This week we're going to paint wax on one of the paper images you've attached to panel and pour wax on the other. If you haven't attached paper to panel and want to, bring your panel and paper this week and we'll do it then. I'll bring my PVA. The painting wax on an image is fairly straight forward. We'll do that first while we wait for wax to melt.

About pouring, it will be easier to do if you have a vessel to heat the wax in that you can lift off your hot surface and pour from - say an old saucepan with a flat bottom. If you don't have something like that just bring your stuff and we'll sort it out.

See you Wednesday.

Sunday, January 25, 2009

Wax on January 28 - Encaustic Monoprints

Alix - "Draw the Line Here"

Alix - "Nine Layer Cake"

Hello everyone. The snow is white but the sky is cloudy. Hoping for Colorado's blue sky soon.

This is a reminder to bring the things that Leslie suggested to the next class on the 28th - 
- paper small enough to fit on your heated surfaces
- encaustic, oil pastels or encaustic bars if you have them
- cakes of sheer color in wax
- graphite, pencils, carbothello pencils if you have them

For paper, Leslie suggests both kozo or printmaking papers. The less size on the surface, the better so printmaking paper is better than watercolor paper but nothing is written in stone.

Check out Leslie's website

Also, if you can paint two panels (including the cradled one, if you wish) white with some white gesso, acrylic or watercolor before the class on February 4, that would be great. If not, I'll bring the correct stuff this time and you can paint it in class. For those of you who do have your panels painted, please bring the images you want to adhere to the panel and we'll glue them down. I'll bring some PVA but if anyone else has some, please bring it also. We'll probably have enough with mine. You'll be backup.

I don't know if I've mentioned it before but the panel that you want to pour wax on (one of the white painted panels) should be of a size that will fit in your hot gizmo. You will need to get the white painted panel with the image glued on warm before you pour hot wax on it. The other white panel can be any size as you will be painting wax on top of the image. If you're confused, email or call me.

See you in February!

Thursday, January 15, 2009

wax in week three

Alix - "Yellow Dot"

Hello everyone. Tessa reminded me of something. If you're new to encaustic you should use this semester to explore and experiment. Set yourself some goals - I'll help you with that if you want - but don't make "producing a work of art" one of them. Some goals to help you learn the wax process might be:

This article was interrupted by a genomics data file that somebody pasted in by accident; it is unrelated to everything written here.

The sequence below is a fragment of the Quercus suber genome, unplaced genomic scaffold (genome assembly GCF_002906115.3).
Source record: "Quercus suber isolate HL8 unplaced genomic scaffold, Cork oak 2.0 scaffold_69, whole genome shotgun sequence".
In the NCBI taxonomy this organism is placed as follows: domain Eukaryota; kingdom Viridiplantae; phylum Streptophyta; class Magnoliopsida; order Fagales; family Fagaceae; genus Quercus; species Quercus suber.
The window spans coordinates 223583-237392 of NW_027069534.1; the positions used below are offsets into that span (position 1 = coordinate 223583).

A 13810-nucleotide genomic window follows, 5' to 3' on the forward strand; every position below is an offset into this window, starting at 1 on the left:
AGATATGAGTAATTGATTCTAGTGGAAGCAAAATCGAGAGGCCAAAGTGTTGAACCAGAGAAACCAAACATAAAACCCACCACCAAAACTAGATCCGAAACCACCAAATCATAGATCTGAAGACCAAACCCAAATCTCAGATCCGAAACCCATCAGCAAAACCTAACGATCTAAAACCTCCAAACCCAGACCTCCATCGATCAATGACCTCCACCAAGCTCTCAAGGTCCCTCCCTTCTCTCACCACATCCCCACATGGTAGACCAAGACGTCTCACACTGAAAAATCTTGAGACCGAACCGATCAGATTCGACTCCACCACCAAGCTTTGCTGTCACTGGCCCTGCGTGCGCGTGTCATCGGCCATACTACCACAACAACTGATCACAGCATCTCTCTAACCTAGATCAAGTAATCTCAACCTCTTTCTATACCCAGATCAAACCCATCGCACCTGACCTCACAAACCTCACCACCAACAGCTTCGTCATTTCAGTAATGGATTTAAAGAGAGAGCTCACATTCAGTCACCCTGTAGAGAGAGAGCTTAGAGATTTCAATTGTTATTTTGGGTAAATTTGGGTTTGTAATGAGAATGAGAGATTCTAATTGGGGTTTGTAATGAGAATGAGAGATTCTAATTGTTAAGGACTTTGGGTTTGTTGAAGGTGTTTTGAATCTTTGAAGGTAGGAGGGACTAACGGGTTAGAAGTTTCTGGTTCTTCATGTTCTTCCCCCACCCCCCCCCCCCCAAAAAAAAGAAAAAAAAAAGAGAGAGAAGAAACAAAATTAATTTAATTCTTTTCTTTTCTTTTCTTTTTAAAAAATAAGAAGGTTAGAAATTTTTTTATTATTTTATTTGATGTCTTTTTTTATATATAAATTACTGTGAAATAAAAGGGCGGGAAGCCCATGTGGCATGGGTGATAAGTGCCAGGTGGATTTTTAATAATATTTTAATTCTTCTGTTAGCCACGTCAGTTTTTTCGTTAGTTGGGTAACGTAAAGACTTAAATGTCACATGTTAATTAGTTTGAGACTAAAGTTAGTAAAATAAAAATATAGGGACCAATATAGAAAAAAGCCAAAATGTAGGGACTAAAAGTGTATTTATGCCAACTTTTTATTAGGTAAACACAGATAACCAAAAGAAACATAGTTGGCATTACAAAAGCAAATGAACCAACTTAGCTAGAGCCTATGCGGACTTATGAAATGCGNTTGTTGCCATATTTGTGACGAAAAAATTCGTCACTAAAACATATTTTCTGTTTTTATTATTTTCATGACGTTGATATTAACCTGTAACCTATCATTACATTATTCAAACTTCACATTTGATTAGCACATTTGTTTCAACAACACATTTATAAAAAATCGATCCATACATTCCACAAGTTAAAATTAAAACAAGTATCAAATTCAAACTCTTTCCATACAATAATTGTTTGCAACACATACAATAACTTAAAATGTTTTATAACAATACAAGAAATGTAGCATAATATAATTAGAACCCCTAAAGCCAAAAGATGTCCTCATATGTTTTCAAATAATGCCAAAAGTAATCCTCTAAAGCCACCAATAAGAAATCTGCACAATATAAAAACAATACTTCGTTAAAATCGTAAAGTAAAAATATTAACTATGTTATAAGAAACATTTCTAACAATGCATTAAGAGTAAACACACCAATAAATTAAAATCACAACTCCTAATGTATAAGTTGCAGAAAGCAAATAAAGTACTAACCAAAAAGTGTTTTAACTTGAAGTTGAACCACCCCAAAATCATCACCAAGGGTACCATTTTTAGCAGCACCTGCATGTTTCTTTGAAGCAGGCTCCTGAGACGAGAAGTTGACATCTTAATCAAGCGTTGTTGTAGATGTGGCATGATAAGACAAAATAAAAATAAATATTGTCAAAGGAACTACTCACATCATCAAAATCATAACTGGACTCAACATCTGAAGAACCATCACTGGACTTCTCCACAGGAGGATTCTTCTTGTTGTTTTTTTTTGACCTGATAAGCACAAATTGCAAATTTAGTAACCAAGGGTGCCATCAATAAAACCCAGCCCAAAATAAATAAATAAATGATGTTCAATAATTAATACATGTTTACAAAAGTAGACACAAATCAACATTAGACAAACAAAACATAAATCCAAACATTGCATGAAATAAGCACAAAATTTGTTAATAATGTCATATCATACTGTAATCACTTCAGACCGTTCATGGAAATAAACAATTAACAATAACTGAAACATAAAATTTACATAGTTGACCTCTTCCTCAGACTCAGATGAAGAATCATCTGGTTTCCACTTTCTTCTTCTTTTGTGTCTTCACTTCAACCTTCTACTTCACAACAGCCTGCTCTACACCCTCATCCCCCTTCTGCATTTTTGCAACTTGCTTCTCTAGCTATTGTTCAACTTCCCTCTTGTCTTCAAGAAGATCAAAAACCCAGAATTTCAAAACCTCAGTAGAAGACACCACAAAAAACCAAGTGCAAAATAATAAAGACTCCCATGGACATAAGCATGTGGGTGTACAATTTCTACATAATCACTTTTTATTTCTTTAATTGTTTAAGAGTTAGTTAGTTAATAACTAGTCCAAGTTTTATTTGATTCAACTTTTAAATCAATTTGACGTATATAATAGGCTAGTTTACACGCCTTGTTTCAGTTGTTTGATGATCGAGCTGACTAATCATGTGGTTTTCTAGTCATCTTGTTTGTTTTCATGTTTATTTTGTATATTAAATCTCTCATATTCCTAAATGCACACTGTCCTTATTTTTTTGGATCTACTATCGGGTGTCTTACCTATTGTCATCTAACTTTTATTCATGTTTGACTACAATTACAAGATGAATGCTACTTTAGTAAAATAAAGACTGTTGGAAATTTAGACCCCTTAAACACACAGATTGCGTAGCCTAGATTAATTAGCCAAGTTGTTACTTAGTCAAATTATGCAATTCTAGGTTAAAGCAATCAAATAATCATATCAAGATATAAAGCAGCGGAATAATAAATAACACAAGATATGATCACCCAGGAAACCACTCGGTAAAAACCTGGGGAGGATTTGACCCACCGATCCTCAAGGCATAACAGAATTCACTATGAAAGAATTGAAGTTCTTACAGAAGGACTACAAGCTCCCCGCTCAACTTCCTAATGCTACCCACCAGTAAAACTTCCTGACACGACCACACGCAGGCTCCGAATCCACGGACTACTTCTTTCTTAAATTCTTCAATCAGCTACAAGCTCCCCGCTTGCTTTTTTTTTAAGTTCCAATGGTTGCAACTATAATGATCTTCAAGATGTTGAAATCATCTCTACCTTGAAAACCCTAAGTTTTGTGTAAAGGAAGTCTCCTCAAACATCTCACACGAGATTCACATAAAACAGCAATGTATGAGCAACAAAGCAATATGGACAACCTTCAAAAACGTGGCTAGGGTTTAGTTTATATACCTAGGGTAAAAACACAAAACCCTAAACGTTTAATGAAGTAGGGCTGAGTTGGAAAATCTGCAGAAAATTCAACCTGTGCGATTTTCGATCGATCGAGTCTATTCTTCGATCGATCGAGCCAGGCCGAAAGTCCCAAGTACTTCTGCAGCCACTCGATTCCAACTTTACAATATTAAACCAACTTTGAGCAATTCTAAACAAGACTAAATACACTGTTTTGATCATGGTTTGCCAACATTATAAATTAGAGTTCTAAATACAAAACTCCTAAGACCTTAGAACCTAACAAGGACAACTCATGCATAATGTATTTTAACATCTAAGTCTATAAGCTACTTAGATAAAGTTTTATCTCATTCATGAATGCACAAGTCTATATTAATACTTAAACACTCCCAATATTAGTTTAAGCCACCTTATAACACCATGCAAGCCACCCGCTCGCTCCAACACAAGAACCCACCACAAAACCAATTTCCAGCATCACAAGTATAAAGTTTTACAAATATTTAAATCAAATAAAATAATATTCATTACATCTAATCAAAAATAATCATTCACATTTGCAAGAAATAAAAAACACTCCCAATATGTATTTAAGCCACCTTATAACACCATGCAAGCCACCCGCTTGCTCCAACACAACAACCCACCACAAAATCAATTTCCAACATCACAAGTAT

- try to bury some imagery or marks under layers of wax so they appear faintly on top
- blend a nice gradation, from white to black or blue to pink, or red to black. Anything really so you begin to see how transparent/opaque work in this medium
- paint a portion of your board with texture and make the other part smooth
- practice line making then bury it in wax, do more line making, bury it, etc. After you have built up a bit, scratch back through to some bottom layers.

I'll think of some more of these exercises.

Here is the link to the slideshow of mostly encaustic work that most of you saw last Wednesday : wax and fire slideshow - Jan. 09 

About 21 January - week 3
Our itinerary says we are to:
- continue gluing panels
- paint 12x12 white - I'll bring white gesso for everyone. If you have both panels that are to be painted we can paint them whether or not they are glued.
- make some cakes of very weak colors to use with Leslie next week
- I'll demo the use of stencils
- I'll also demo making pigment paste (with cold wax) to fill lines. I talked it but didn't do it.


Friday, January 9, 2009

What's coming January 14. . . . and beyond

Hi everyone. Here are some thoughts about our next class. The agenda says:

- begin gluing cradles - I'll bring the Titebond Glue
- begin attaching cradles to 12x12 panel if you have it
- paint with wax
- demo on introducing lines
- while our wax is melting we can look at the slide show of encaustic (mostly) work I grabbed off the internet

To do these things you will need:
- encaustic medium - if you have to continue making it in class that's ok. It will slow you down on painting but, I promise, no one will frown at you.
- pigments, oil paints or encaustic sticks - You may refer to the materials list I gave you for basic colors but if you don't have those you can really start with anything. We talked a little about other coloring/texturing elements - things like spices, fireplace ash, dirt. Whatever you think of that isn't too toxic.
- you will need some wood panels - 12x12 and smaller - to experiment on - 20 of various or same size should allow you to keep some you like and repaint those you don't care about
- bring back your cradle pieces if you have your 12"x12" panel
- brushes
- electric skillet, hot palette or flat heating device
- tins to contain various colors, medium on your heating device

Bring if you have but don't go out and purchase:
- strap clamp
- pigment sticks
- grease pencil
- tool to gouge lines in wax

You will need eventually:
- dorlands cold medium
- PVA adhesive or acrylic medium - we won't need this until February
- 12x12 x 1/4" plexiglas - I'll arrange to purchase these for everyone unless you want to get your own
- 2 - 12"x12" wood panels (I recommend 1/4" birch plywood) - one of these will be used with the cradle
- optional: a larger piece of wood to paint on - say, 18" x 24". If you want to work on a larger piece like this you may want to cradle it before you begin painting so it will be ready to hang when you finish the surface.

Sources to check out:
- R&F Encaustic
- The Art of Encaustic Painting: Contemporary Expression in the Ancient Medium of Pigmented Wax by Joanne Mattera


Tuesday, January 6, 2009


Welcome to our blog! This is for the Encaustic Painting class at the BBAC, Winter semester, 2009. We'll use it to post photos of our work, notes, extras and communication. See you Wednesday evening.